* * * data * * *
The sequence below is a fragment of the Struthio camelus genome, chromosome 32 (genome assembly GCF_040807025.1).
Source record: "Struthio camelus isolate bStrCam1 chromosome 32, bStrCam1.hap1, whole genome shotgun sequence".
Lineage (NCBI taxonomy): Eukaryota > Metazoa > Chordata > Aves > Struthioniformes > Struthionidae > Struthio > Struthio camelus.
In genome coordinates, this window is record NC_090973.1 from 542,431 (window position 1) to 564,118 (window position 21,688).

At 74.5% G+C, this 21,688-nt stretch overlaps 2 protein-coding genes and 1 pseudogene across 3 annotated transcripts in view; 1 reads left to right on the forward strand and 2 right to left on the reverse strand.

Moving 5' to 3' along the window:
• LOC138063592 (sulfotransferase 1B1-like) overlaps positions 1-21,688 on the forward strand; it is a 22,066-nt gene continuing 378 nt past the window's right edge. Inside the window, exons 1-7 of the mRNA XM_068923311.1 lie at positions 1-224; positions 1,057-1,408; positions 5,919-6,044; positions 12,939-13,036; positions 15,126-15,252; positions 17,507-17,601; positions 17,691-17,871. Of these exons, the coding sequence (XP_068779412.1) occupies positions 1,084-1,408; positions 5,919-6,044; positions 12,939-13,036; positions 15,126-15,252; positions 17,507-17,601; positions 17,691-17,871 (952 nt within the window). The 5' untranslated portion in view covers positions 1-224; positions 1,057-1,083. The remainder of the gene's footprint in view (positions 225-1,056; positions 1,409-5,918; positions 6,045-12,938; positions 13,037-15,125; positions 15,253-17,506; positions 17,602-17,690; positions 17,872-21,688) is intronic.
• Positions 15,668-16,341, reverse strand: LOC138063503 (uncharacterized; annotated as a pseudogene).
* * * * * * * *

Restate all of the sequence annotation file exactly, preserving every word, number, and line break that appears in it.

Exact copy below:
The sequence below is a fragment of the Struthio camelus genome, chromosome 32 (genome assembly GCF_040807025.1).
Source record: "Struthio camelus isolate bStrCam1 chromosome 32, bStrCam1.hap1, whole genome shotgun sequence".
Lineage (NCBI taxonomy): Eukaryota > Metazoa > Chordata > Aves > Struthioniformes > Struthionidae > Struthio > Struthio camelus.
In genome coordinates, this window is record NC_090973.1 from 542,431 (window position 1) to 564,118 (window position 21,688).

At 74.5% G+C, this 21,688-nt stretch overlaps 2 protein-coding genes and 1 pseudogene across 3 annotated transcripts in view; 1 reads left to right on the forward strand and 2 right to left on the reverse strand.

Moving 5' to 3' along the window:
• LOC138063592 (sulfotransferase 1B1-like) overlaps positions 1-21,688 on the forward strand; it is a 22,066-nt gene continuing 378 nt past the window's right edge. Inside the window, exons 1-7 of the mRNA XM_068923311.1 lie at positions 1-224; positions 1,057-1,408; positions 5,919-6,044; positions 12,939-13,036; positions 15,126-15,252; positions 17,507-17,601; positions 17,691-17,871. Of these exons, the coding sequence (XP_068779412.1) occupies positions 1,084-1,408; positions 5,919-6,044; positions 12,939-13,036; positions 15,126-15,252; positions 17,507-17,601; positions 17,691-17,871 (952 nt within the window). The 5' untranslated portion in view covers positions 1-224; positions 1,057-1,083. The remainder of the gene's footprint in view (positions 225-1,056; positions 1,409-5,918; positions 6,045-12,938; positions 13,037-15,125; positions 15,253-17,506; positions 17,602-17,690; positions 17,872-21,688) is intronic.
• Positions 15,668-16,341, reverse strand: LOC138063503 (uncharacterized; annotated as a pseudogene).